Featured Research

from universities, journals, and other organizations

Rhode Island lead law effective, but often ignored

Date:
July 7, 2014
Source:
Brown University
Summary:
Only one in five properties in Central Falls, Pawtucket, Providence, and Woonsocket that are covered by Rhode Island's lead hazard mitigation law were in compliance with the statute more than four years after it took effect, according to a study by a local team of academic, government, and nonprofit researchers. Many exempt dwellings also seem likely to harbor hazards. But where landlords have complied, the data show that children have benefited.

When landlords have followed Rhode Island's law requiring them to protect tenants from exposure to lead, their compliance has significantly reduced blood levels of the toxic metal in children. But in four of the state's major cities, only 20 percent of properties that are covered by the law were in compliance with the law even more than four years after it took effect, according to a study by researchers at Brown University, The Providence Plan, HousingWorks RI, and the Rhode Island Department of Health.

"The law works when it is followed," said Michelle Rogers, a senior project analyst in the Brown University School of Public Health and lead author of the study to be published in the August issue of the American Journal of Public Health.

The sweeping study of the impact of Rhode Island's Lead Hazard Mitigation Law, which took effect in November 2005, found that children living in compliant buildings between 2005 and 2009 had significantly lower blood lead levels than children in noncompliant ones. When the researchers looked at before-and-after test results of children whose buildings were brought into compliance, they found that their lead levels dropped by more than 17 percent on average.

That drop was enough to bring the average child in that sample from 5.2 micrograms per deciliter down to 4.3. That's important because public health officials and physicians consider 5 micrograms to be a level of concern. Too much lead can harm the neurological development of young children.

The Rhode Island Department of Health mandates that children be screened for lead twice by 36 months and collects records through the Lead Elimination Surveillance System.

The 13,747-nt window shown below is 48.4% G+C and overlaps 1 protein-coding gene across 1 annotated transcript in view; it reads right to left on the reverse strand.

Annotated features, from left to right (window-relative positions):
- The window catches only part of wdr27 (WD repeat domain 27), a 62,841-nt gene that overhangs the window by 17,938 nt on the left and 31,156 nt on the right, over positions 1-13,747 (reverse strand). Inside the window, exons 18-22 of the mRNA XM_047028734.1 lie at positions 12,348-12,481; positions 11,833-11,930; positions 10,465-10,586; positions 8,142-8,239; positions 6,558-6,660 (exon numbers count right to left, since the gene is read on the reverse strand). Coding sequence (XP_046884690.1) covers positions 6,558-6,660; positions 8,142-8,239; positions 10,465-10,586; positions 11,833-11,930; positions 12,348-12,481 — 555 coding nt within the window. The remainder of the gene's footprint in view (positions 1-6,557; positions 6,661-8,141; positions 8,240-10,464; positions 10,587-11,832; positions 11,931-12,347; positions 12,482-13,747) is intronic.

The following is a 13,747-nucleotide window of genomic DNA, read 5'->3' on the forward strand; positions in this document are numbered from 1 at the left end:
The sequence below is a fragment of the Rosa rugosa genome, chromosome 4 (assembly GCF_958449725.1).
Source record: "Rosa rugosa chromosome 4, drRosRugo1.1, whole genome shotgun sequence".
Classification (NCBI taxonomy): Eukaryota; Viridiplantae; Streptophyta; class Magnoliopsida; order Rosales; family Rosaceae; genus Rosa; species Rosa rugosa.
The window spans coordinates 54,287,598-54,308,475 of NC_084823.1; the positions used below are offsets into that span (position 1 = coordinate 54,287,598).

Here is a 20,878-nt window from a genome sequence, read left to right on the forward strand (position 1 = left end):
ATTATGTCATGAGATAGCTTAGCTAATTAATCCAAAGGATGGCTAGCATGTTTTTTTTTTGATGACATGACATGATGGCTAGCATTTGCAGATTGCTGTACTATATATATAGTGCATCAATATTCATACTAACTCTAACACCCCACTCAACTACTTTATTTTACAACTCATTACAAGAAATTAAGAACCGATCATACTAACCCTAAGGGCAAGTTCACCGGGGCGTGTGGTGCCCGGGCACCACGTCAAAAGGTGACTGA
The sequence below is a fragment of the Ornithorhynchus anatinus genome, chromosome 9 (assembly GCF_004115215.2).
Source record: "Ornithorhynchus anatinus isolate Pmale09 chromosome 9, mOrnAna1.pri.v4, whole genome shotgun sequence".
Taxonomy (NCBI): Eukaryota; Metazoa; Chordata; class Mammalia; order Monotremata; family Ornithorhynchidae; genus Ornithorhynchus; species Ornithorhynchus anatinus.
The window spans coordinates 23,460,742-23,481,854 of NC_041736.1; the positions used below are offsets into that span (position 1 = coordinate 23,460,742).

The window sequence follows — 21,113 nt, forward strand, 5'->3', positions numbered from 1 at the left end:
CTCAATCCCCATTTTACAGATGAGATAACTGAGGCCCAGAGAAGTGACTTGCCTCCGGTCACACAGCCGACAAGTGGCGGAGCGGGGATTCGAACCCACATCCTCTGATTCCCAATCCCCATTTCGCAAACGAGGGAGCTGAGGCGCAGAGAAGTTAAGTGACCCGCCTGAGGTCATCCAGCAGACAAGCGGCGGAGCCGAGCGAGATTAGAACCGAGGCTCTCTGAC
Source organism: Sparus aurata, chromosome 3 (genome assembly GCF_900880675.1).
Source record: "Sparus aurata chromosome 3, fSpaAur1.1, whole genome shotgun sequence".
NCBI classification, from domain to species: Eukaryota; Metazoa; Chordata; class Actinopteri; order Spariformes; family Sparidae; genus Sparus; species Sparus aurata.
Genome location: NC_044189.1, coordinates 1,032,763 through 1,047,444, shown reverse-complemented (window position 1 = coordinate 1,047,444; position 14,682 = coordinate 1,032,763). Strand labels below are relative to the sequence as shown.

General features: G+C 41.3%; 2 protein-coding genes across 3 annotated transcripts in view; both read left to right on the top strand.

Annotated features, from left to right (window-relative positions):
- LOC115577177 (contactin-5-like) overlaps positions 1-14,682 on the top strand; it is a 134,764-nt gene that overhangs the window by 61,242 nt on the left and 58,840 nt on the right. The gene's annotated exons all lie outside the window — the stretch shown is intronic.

The study found that among all 16,043 non-exempt properties in Central Falls, Pawtucket, Providence, and Woonsocket, the owners of only 20.3 percent had earned the needed Lead Hazard Mitigation Certificates or met a higher standard. In properties where children lived between 2005 and 2009, the compliance rate was 29.7 percent.

The law requires that landlords of non-owner-occupied buildings built before 1978 that have more than three units take a three-hour lead hazard awareness class, assess and fix any hazards to the property, perform lead-safe maintenance practices, and obtain the certificate from a proper inspector.

In many cases, Rogers said, repainting using commonsense work practices is enough to meet the law's standard and keep children safe.

Still, because of the lack of compliance with the law and widespread exemptions, more than 20 percent of children in the four cities who live in dwellings without a certificate have had at least one test above the 5 microgram level, the study showed. One child in 30 in such homes has tested above 10 micrograms.

The average blood lead level among children in homes without a certificate is 3.3 micrograms per deciliter.

Exposure in exempt properties

The law exempts many dwellings, such as owner-occupied single-family homes. More than two-thirds of the residences in the four cities analyzed were therefore exempt from the law.

But the researchers looked at the blood tests of children living in those properties, and found that lead exposure is a problem there too, although somewhat less so. More than 20 percent of children living in exempt dwellings had at least one test above 5 micrograms, and 2.8 percent had a test above 10 micrograms, according to the study data.